Oct. 10 (Bloomberg) -- Japanese stocks fell, with the Nikkei 225 Stock Average capping its biggest two-day loss since July, after carmakers’ sales in China dropped, adding to concern a territorial dispute between the two nations is weighing on corporate earnings.
Toyota Motor Corp., Asia’s largest carmaker by market value, fell 1.9 percent after reporting its biggest drop in China sales since at least 2008. Kobe Steel Ltd. paced losses among steelmakers after its target price was cut by Nomura Holdings Inc. Toshiba Corp. dropped 4.2 percent on a plan to buy up a stake in its nuclear-power unit, Westinghouse Electric Co.
The Nikkei 225 Stock Average dropped 2 percent to 8,596.23 at the close of trading in Tokyo, capping its biggest two-day drop since July 23. The broader Topix Index retreated 1.5 percent to 716.84, with about six stocks falling for each that rose.
“Growth is facing headwinds not only in China, but also everywhere, and the territorial dispute is adding another headache, weighing on the auto sector,” said Kuninobu Takeuchi, Tokyo-based executive portfolio manager at DIAM Co., which oversees about 10 trillion yen ($128 billion). “You had expected a rebound in earnings in the second half of this fiscal year, but now things seem to be going against that hope.”
The Topix slid 1.6 percent this year as a slowdown in the global economy boosted demand for the yen as a haven, weighing on Japanese exporters’ earnings. Policy makers in Asia, the U.S. and Europe have deployed a global wave of stimulus to prop up growth.
The Bank of Japan has room to ease policy further, International Monetary Fund Deputy Managing Director Naoyuki Shinohara said yesterday in Tokyo, adding to calls from Japanese politicians for more action by the central bank.
Shares on the Topix trade at about 0.86 times book value, compared with 2.23 for the Standard & Poor’s 500 Index and 1.5 times for the Stoxx Europe 600 Index. A number lower than one means a company can be bought for less than the value of its assets.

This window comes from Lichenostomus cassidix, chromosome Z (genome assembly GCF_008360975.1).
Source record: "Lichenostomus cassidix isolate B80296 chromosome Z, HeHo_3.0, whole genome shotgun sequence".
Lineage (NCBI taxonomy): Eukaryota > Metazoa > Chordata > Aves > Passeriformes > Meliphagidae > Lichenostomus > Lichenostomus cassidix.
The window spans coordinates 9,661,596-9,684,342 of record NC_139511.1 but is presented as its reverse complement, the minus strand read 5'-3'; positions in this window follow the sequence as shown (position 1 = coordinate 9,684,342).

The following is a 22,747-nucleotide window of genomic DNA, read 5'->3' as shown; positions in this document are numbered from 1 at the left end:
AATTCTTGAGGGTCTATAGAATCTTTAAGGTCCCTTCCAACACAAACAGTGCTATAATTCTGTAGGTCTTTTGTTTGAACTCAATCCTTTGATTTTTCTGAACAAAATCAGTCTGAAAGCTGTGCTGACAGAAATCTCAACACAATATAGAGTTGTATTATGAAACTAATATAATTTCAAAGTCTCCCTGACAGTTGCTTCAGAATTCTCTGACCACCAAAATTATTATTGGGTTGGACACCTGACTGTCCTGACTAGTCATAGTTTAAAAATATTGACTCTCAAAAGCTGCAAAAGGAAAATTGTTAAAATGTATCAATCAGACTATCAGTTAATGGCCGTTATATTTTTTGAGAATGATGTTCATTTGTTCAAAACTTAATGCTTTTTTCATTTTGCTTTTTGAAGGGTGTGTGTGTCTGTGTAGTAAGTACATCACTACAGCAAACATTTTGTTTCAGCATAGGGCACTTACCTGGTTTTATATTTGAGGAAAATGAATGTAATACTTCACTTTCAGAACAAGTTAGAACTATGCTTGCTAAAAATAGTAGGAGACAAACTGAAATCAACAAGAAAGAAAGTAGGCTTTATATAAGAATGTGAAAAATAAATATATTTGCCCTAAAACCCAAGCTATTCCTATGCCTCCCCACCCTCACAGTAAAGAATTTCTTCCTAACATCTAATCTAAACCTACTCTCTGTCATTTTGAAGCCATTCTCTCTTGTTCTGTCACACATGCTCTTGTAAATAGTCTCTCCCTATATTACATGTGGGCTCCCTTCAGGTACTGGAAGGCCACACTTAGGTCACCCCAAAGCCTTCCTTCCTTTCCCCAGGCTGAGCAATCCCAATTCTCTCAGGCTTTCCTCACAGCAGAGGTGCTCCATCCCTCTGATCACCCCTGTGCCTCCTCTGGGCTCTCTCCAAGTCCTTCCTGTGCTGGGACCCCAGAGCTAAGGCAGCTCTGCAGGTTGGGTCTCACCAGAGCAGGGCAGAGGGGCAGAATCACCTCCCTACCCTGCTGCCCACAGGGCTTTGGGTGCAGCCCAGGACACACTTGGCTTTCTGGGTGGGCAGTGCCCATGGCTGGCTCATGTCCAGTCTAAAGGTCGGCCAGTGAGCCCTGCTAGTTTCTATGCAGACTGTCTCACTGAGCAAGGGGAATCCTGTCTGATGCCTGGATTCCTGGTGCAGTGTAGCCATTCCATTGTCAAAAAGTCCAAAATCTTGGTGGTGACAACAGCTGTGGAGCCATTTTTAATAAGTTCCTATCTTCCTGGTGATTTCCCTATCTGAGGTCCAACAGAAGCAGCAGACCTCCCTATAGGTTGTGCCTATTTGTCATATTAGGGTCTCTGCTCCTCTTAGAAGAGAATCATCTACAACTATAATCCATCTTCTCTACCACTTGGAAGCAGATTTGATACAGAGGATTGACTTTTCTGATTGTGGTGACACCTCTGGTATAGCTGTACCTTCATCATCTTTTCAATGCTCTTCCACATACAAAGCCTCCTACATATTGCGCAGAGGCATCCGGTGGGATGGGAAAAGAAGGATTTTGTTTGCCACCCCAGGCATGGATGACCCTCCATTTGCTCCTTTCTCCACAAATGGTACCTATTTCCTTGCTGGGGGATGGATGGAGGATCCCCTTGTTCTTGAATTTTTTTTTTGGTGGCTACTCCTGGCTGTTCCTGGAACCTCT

Futures on the S&P 500 were little changed today. The index fell 1 percent in New York yesterday as the IMF cut estimates for global growth. After close of market, Alcoa Inc., the largest U.S. aluminum producer, cut its forecast for global consumption of the material as Chinese economic growth slows.
“We are clearly seeing the impact of a Chinese slowdown globally and it’s indicated in Alcoa’s numbers,” said Nader Naeimi, Sydney-based head of dynamic asset allocation at AMP Capital Investors Ltd., which manages almost $100 billion. “Equity markets have had a very strong run, so it won’t be surprising if they go through some correction. In a sense, actually a correction will be healthy.”
Yesterday marked the five-year anniversary of the S&P 500’s all-time highest close of 1,565.15. The U.S. equity measure lost more than half its value from October 2007 through March 2009, when equity markets bottomed during the global financial crisis. The gauge recovered to close yesterday 7.9 percent below the record level.
Japanese carmakers extended yesterday’s losses after Toyota, Nissan Motor Co. and Honda Motor Co. reported drops in China sales after rioters torched dealerships and smashed cars in protests sparked by a territorial dispute over a group of islands. Japanese auto brands may lose their market-share lead in the country for the first time since 2005, according to data from the China Passenger Car Association.
Honda dropped 1.1 percent to 2,334 yen, while Nissan rebounded 1.2 percent to 664 yen after sliding as much as 2.6 percent. Toyota retreated 1.9 percent to 2,943 yen, with the stock also declining after the carmaker recalled 7.4 million vehicles due to a faulty window switch.
Kobe Steel dropped 4.8 percent to 60 yen, leading steelmakers lower, after Nomura cut its target price to 65 yen from 77 yen. Nisshin Steel Holdings Co. lost 6.6 percent to 596 yen, and Kyoei Steel Ltd. declined 4.9 percent to 1,113 yen.
Toshiba fell 4.2 percent to 252 yen as it plans to pay about 125 billion yen to acquire Shaw Group Inc.’s 20 percent stake in Toshiba’s Westinghouse Electric nuclear-power unit.
The Nikkei Stock Average Volatility Index added 1.3 percent to 18.10, indicating traders expect a swing of about 5.2 percent on the benchmark gauge over the next 30 days. Trading volume on the Nikkei 225 was about the same as the 30-day average.
To contact the reporter on this story: Yoshiaki Nohara in Tokyo at firstname.lastname@example.org
To contact the editor responsible for this story: Nick Gentle at email@example.com.